Dear USA Cycling,
I read with some concern and distress in Velonews today that my beloved mountain bike racing categories — Beginner, Sport, Expert, Semi-Pro, and Pro (I had to check on the naming of the last two since they’re not exactly in my list of personally-relevant labels at this time) — are being replaced with new category names: Cat 3, 2, 1, and Pro.
I would like to strongly urge you to reconsider this decision. I have many compelling reasons why.
I Really like the name “Sport.” I have been a “Sport” category racer ever since my third mountain bike race. And it’s all I can ever aspire to. And I like being a Sport. It sounds…sporty. Like, you know, I’m no longer a beginner, but I’m also not particularly expert. I’m here to race for the sport of it.
I’m scared of what being called Cat 2 implies. While being called “Sport” is a reasonably accurate description of my attitude toward racing — although perhaps if the category were called “Ambivalent” it would be more precise — Category 2 sends all the wrong messages. This numbering system implies some sort of path or progression. Like, “Hey, I used to be a 3, now I’m a 2, and someday I’ll be a 1.” Except I’ll never be a Cat 1. I’ve been racing in this category for more than ten years, and have never yet won a race. This is where I belong. Putting me in the middle of your numeric spectrum just reminds me that I’m not going anywhere.
I can no longer obfuscate my mediocrity with jargon. When friends and family ask me what category I race in, I answer — without explanation — “Sport.” Since most people I know don’t know anything about how mountain biking is categorized, some (and hopefully most) assume that “Sport” is pretty high up there. I like to imagine, for example, that they assume the ranking goes like: Novice, Beginner, Highly Accomplished, Well-Regarded-By-Peers, Semi-Pro, 3rd-Degree Black Belt, Sport, Pro. But when I say “Cat 2,” they won’t even have to ask me whether it’s better to be Cat 3 or Cat 1 (I’m not clear on that myself, to tell the truth; logic tells me I’d start at Cat 1 and work my way up…is that right?), because Cat 2 is right there in the middle of the pack. Average. Undistinguished. Ordinary. Bland. Mediocre. And I haven’t even cracked the thesaurus yet.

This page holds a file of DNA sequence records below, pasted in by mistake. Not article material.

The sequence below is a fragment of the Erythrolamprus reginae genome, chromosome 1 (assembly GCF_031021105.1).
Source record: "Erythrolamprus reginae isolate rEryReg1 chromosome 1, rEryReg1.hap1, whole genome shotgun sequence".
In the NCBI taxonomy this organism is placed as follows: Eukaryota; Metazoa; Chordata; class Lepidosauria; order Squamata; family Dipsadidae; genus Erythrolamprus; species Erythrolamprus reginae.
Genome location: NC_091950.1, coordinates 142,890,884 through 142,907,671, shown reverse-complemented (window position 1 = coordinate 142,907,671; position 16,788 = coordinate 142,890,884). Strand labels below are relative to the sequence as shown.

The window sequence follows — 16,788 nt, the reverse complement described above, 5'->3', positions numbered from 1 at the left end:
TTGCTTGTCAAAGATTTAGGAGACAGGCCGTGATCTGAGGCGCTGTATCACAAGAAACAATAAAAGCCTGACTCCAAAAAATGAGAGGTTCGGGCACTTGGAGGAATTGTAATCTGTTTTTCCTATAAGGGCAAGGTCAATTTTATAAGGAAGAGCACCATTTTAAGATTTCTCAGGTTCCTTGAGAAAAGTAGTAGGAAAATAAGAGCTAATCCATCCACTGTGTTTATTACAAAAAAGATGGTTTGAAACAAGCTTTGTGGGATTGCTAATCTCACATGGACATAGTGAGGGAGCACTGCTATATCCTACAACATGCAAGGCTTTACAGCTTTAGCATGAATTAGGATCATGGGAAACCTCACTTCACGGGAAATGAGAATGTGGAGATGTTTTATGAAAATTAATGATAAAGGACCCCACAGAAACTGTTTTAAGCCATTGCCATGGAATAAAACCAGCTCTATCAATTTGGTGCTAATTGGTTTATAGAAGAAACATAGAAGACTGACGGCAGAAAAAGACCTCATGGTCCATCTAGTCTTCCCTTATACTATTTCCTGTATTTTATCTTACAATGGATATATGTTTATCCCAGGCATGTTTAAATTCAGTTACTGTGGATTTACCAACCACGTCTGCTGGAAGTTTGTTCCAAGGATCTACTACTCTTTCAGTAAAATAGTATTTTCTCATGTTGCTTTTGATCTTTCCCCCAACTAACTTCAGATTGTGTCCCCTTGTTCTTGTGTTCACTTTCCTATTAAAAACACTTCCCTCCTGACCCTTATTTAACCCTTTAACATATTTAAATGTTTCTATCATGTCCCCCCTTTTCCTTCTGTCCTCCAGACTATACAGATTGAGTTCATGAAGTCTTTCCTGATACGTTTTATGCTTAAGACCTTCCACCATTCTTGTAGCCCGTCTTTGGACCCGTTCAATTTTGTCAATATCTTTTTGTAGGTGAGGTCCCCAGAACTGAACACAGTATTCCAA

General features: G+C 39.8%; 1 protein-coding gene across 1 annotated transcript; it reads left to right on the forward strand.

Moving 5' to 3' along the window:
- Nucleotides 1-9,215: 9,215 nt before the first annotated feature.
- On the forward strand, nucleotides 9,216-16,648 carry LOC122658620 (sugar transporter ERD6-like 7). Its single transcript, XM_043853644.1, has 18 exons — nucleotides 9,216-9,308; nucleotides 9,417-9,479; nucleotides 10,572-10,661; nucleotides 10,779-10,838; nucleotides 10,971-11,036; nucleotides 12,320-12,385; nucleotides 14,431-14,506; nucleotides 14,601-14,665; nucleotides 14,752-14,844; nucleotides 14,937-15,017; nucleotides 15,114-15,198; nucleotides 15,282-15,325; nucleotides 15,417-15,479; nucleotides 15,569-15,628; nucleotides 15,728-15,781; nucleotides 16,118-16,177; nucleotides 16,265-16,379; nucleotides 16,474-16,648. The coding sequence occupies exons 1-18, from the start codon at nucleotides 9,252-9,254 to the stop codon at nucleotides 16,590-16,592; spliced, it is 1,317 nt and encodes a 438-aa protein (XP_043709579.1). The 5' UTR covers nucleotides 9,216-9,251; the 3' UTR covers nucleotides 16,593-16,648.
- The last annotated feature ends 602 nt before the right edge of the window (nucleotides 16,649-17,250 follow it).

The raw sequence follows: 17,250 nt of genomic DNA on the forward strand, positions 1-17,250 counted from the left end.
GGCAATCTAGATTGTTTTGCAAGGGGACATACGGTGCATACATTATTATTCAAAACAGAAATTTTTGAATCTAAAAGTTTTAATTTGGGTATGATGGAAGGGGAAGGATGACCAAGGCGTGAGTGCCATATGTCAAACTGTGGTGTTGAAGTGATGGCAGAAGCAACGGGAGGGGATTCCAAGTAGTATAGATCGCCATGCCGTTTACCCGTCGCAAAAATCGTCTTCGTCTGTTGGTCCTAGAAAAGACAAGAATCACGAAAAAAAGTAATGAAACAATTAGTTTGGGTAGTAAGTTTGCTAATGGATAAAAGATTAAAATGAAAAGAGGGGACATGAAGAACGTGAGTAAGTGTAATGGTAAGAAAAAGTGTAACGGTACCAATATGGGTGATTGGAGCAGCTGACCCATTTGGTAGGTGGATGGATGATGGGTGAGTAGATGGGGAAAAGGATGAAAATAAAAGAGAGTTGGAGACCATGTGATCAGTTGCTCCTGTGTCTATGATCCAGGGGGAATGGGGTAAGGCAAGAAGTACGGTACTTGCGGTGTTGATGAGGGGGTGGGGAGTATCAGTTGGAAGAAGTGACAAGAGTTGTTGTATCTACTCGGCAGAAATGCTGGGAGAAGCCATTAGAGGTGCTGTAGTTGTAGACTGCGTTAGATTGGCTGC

New opportunities to sandbag. I’m listing this one last, because since it doesn’t affect me, I honestly don’t care about it. But the fact is, the biggest thing this change does is force people not quite good enough to cut it in the Pro ranks to decide, “Do I want to spend the rest of my life racing way off the back of the field by going for Pro, or would I rather race in the front of the field by going in Cat 1?” Gee, I wonder what most of them will decide. My friends Brad and Kenny are about to never win another race again. Sorry, guys.
All of these reasons, however, pale compared to my primary motive for objecting to your new racing category names:
Seriously: 3-2-1-Pro? That’s the best you could come up with? Even if you don’t take into account that you abandon your naming methodology right at the conclusion of the schema, it’s not like the names are memorable. Or logical. Or interesting.
Luckily for you, I am here to help. Taking it as given that you definitely want to abandon your perfectly sensible existing categories and want to replace them with something different, I think I can at least help you come up with a set of categories that are both more evocative and internally consistent.
I hereby present you with several options. Please feel free to pick your favorite.
If you’re looking to reduce the number of racing categories and you want to use a continuum, you could hardly do better than the metamorphic stages of a butterfly. Specifically:
Eggs: This category is a nice metaphor for the very beginning stage of a racer’s career. You’re new to the world. You have so much potential. Soon you’ll hatch and flourish. This is so beautiful, I believe I am going to cry.